The attribute that I absolutely love the most about a chef is their ability to not only make a flawlessly crafted plate, but also the ability to contribute their own personal “flare” to the dish. Food is a way to communicate with people without having to use words and it can be the most powerful outlet when executed correctly.

When I took the first bite of this Pan Dulce all of my senses were completely invigorated, the flavor was sweet but not too sweet at all. The bread itself had maintained that delicate confectionary crust on the outside but burst into a tender pillow of brioche as soon as your tongue broke through the exterior. The berries gave a flavorsome burst of summer whereas the caramelized bananas gave that perfect almost “burnt sugar” component. The Manchego cheese was creamy and unctuous, beautifully overflowing over the sides of the petite brioche while contributing the most exquisite flavor to the overall dish. Combine that with the blissful beauty of golden dulce de leche sauce and you have yourself the most angelic French toast you could ever piece together.

I truly believe that there are two types of people when it comes to brunch: the sweet ones and the ones who reach for the savory. I’m guessing by now you have already profiled me into the “sweet category” and the dead giveaway might be the fact that yes, I had churros with my pan dulce. Judge me. 

Onto more serious matters, let me just tell you that if you’ve had churros before I can guarantee that you’ve had them wrong unless you’ve had them from Yerba Buena. These crispy, crunchy, hand-held, cinnamon sugar coated pieces of heaven literally made my entire life in one bite. I mean seriously how can you not be overjoyed with a plate full of churros that are placed so elegantly on the plate…it’s like a piece of art within itself! They were honestly too pretty to eat! Well only for ten seconds…because then I devoured them like nothing you’ve ever seen.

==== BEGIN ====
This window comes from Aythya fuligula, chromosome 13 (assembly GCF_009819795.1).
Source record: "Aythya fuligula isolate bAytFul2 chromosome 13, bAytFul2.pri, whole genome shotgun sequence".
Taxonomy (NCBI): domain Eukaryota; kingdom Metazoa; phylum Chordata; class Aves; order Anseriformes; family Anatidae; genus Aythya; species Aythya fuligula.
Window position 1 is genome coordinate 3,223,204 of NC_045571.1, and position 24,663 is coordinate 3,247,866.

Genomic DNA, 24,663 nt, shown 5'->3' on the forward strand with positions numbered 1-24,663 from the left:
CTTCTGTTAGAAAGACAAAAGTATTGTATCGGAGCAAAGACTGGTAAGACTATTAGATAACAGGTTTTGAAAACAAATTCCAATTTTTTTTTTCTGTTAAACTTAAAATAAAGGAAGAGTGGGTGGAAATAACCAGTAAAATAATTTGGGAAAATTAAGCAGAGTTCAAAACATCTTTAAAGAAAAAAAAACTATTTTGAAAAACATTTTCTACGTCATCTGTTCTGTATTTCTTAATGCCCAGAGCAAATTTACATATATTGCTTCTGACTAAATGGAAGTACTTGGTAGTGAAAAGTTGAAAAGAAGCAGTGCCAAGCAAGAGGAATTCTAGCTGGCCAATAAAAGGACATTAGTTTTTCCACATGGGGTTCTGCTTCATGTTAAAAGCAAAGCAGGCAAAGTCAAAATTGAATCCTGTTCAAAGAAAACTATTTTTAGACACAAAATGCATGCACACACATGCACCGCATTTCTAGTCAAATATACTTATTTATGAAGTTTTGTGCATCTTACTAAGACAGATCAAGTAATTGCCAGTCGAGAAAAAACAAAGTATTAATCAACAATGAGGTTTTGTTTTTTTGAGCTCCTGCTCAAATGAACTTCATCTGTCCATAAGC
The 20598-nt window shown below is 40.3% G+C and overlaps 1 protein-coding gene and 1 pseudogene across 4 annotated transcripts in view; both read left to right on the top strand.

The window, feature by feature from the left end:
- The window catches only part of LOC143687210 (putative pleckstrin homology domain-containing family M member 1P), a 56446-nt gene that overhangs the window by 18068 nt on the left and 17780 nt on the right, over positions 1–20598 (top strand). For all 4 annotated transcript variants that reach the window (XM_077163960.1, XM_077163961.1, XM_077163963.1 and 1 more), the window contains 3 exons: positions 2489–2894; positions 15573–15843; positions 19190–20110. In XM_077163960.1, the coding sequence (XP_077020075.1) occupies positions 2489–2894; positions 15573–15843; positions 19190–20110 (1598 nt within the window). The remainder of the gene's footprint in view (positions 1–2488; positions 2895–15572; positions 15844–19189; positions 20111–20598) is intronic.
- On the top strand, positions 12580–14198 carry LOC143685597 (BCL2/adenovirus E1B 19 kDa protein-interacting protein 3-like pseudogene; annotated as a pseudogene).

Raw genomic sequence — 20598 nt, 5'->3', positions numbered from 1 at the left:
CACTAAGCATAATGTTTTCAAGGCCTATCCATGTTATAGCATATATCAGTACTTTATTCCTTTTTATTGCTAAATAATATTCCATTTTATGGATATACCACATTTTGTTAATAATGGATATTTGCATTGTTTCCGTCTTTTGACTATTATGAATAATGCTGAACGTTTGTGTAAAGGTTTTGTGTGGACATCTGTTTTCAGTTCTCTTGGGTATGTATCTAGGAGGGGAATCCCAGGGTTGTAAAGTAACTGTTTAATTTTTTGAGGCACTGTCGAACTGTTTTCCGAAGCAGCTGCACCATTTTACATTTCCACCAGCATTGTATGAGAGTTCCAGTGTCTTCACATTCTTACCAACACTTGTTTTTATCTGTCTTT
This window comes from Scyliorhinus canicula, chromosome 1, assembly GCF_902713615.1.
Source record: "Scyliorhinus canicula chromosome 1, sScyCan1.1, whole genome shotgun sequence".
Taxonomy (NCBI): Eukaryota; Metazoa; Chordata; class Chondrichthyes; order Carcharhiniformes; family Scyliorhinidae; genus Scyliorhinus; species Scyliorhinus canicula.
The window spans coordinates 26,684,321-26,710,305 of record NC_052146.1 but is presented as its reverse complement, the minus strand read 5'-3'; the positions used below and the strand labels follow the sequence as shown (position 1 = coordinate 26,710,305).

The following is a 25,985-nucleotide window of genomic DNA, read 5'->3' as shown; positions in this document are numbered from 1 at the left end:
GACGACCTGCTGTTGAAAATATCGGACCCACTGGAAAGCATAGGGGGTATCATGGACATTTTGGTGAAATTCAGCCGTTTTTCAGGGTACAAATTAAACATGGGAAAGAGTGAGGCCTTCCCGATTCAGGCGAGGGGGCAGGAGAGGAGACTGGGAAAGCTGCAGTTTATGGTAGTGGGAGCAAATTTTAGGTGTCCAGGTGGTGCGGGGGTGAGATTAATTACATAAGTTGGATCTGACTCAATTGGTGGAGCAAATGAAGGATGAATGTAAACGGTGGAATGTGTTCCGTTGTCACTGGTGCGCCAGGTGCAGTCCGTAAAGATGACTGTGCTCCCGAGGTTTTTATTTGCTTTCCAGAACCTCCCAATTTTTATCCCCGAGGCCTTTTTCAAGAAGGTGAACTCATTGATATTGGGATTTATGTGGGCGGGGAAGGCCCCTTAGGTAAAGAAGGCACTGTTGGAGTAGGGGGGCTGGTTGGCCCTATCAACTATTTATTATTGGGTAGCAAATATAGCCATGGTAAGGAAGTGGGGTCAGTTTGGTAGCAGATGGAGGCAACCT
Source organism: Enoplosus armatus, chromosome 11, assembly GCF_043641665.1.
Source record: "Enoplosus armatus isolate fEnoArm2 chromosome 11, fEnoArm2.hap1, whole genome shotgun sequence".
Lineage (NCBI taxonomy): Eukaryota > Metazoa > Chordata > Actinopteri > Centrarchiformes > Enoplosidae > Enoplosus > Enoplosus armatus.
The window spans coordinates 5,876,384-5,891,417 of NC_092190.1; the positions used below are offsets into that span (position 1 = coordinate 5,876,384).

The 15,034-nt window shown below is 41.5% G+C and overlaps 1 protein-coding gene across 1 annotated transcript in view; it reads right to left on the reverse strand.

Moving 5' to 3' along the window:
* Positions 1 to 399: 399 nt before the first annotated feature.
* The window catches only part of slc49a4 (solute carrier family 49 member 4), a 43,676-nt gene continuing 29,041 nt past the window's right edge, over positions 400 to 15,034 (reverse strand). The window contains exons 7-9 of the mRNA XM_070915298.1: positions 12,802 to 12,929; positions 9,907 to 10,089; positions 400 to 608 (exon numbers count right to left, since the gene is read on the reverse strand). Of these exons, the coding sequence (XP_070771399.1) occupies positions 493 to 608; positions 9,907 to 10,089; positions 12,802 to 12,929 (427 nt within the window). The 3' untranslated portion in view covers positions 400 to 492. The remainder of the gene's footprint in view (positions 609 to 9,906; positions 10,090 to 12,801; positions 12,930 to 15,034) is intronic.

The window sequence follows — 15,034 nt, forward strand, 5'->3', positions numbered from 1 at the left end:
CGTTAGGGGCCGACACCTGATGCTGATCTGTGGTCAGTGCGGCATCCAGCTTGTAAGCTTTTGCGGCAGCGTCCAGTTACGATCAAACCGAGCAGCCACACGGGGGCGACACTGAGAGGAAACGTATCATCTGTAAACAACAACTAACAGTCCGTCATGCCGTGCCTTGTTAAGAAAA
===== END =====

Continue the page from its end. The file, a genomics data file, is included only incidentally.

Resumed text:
Anybody who knows me knows that I also have quite the uncontrollable sweet tooth and let me just tell you, these churros were the most satisfying confection I’ve enjoyed in quite some time! There’s something about the combination of divine bittersweet chocolate sauce, perfectly crispy deep-fried dough dusted in warm cinnamon sugar, served alongside with, of course, more dulce de leche sauce. You may be wondering, “With all that sugar how can a dish not be overpoweringly sweet?”. Well, that would be an ode to the chef because I can tell you one thing for certain…that is a very tricky task to accomplish!
  

Clearly the West Village has earned its place on my list of favorites for incredibly obvious reasons. Colorful art galleries, street side flower stands, adorable shaved ice shops, and festive parks illuminate the often “dark” aspect to the concrete jungle. Besides being in a stunning neighborhood, this beautiful gem is an experience within itself! I highly recommend this place to anyone who is in the New York area in general. You better get over to Perry Street and check this place out! Cheers to Yerba Buena!

Celebrating Fall: Rustic Gluten-free Fig, Pear and Brie Tart with Fig Balsamic Reduction